“I’m a little envious of his ability to step out in faith and put himself in a situation where he has to explain himself,” Clark said. “The spiritual part of that is connecting with folks who are struggling day-to-day with societal judgment.”
At the Meyer Center on Tuesday, McKeever stood in a hallway in his orange scrubs and canvas shoes talking to a couple of clients who were looking for help with employment. After McKeever explained his aim of standing with the incarcerated, the face of one of the unemployed men lit up.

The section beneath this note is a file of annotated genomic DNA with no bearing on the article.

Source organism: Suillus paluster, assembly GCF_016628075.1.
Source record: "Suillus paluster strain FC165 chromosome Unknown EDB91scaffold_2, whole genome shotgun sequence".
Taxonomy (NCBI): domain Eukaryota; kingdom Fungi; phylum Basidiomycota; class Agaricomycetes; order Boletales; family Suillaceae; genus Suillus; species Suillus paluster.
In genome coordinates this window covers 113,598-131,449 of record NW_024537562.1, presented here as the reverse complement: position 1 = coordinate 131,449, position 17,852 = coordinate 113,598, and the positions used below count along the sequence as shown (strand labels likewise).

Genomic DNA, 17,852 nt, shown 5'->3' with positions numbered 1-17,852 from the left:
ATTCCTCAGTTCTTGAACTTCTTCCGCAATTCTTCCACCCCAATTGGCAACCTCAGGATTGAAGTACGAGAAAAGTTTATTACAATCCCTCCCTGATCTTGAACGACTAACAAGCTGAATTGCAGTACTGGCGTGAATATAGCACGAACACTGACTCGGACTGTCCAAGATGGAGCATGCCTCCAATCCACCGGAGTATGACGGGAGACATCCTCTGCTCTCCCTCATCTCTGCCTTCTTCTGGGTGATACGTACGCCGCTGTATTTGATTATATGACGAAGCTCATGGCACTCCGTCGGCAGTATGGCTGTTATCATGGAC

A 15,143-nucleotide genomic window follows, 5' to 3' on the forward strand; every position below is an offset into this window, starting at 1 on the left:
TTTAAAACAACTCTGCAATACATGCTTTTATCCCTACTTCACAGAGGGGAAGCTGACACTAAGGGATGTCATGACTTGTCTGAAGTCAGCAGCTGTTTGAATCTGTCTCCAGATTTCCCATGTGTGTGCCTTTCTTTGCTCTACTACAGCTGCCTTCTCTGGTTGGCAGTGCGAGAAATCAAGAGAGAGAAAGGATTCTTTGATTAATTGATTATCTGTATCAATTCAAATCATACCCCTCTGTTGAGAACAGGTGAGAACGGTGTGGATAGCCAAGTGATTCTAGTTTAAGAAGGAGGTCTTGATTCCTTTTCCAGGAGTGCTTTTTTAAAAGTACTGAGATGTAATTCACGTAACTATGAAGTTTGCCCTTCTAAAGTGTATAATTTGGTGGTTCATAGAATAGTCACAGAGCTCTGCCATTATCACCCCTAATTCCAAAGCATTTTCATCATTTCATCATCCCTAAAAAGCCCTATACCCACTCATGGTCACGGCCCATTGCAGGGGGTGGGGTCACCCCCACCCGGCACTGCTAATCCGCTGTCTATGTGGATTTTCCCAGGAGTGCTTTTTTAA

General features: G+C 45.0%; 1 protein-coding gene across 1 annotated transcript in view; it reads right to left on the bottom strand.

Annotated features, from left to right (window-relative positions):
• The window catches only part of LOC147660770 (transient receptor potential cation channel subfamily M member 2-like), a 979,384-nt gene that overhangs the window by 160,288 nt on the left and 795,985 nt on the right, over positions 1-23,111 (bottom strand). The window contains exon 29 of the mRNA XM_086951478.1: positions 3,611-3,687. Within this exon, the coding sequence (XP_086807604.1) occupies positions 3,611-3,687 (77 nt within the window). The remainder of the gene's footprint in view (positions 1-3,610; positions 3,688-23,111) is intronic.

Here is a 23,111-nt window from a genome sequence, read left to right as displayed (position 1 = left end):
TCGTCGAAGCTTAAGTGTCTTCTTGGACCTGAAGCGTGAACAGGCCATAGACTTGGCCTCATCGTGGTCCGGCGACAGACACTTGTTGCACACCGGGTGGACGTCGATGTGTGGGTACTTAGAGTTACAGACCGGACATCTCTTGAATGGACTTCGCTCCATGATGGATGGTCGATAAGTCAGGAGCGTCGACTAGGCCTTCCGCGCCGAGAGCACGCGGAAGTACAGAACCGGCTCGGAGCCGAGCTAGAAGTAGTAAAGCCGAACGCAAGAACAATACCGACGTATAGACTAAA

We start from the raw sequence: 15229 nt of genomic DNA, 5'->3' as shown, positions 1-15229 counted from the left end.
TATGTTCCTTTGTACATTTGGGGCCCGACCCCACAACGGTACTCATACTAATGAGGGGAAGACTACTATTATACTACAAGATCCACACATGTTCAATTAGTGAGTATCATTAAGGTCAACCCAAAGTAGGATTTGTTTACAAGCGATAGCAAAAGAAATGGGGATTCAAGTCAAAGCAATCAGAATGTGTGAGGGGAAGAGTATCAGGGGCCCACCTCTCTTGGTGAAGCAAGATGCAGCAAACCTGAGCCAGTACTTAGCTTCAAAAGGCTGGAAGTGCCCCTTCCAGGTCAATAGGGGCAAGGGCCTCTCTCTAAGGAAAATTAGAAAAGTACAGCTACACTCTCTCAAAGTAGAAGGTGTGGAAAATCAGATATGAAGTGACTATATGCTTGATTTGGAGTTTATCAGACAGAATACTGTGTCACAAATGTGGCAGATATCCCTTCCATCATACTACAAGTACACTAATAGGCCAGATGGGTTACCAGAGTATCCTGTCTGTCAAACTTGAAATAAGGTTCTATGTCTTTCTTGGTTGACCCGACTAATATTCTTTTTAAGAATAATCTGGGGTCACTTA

“That’s awesome!” he said. “I’m so glad you’re doing that.”
Alberto Melis, a former Waco police chief, ran across McKeever while volunteering at the Meyer Center this week.
“When he walked into the room, I had to do a triple take,” Melis said. “It was jarring and incongruous. Out of context, it does make you think.
“As a society, we say we believe prison is for punishment and for rehabilitation. But I don’t think many people really believe in the rehabilitation part. We look at the punishment part and think that it marks them for life. I find that in myself. This is a challenge to me.”
McKeever said it’s a challenge to himself, too.
“God loves these prisoners,” he said. “We should challenge and confront our subconscious stigmatization of this population.”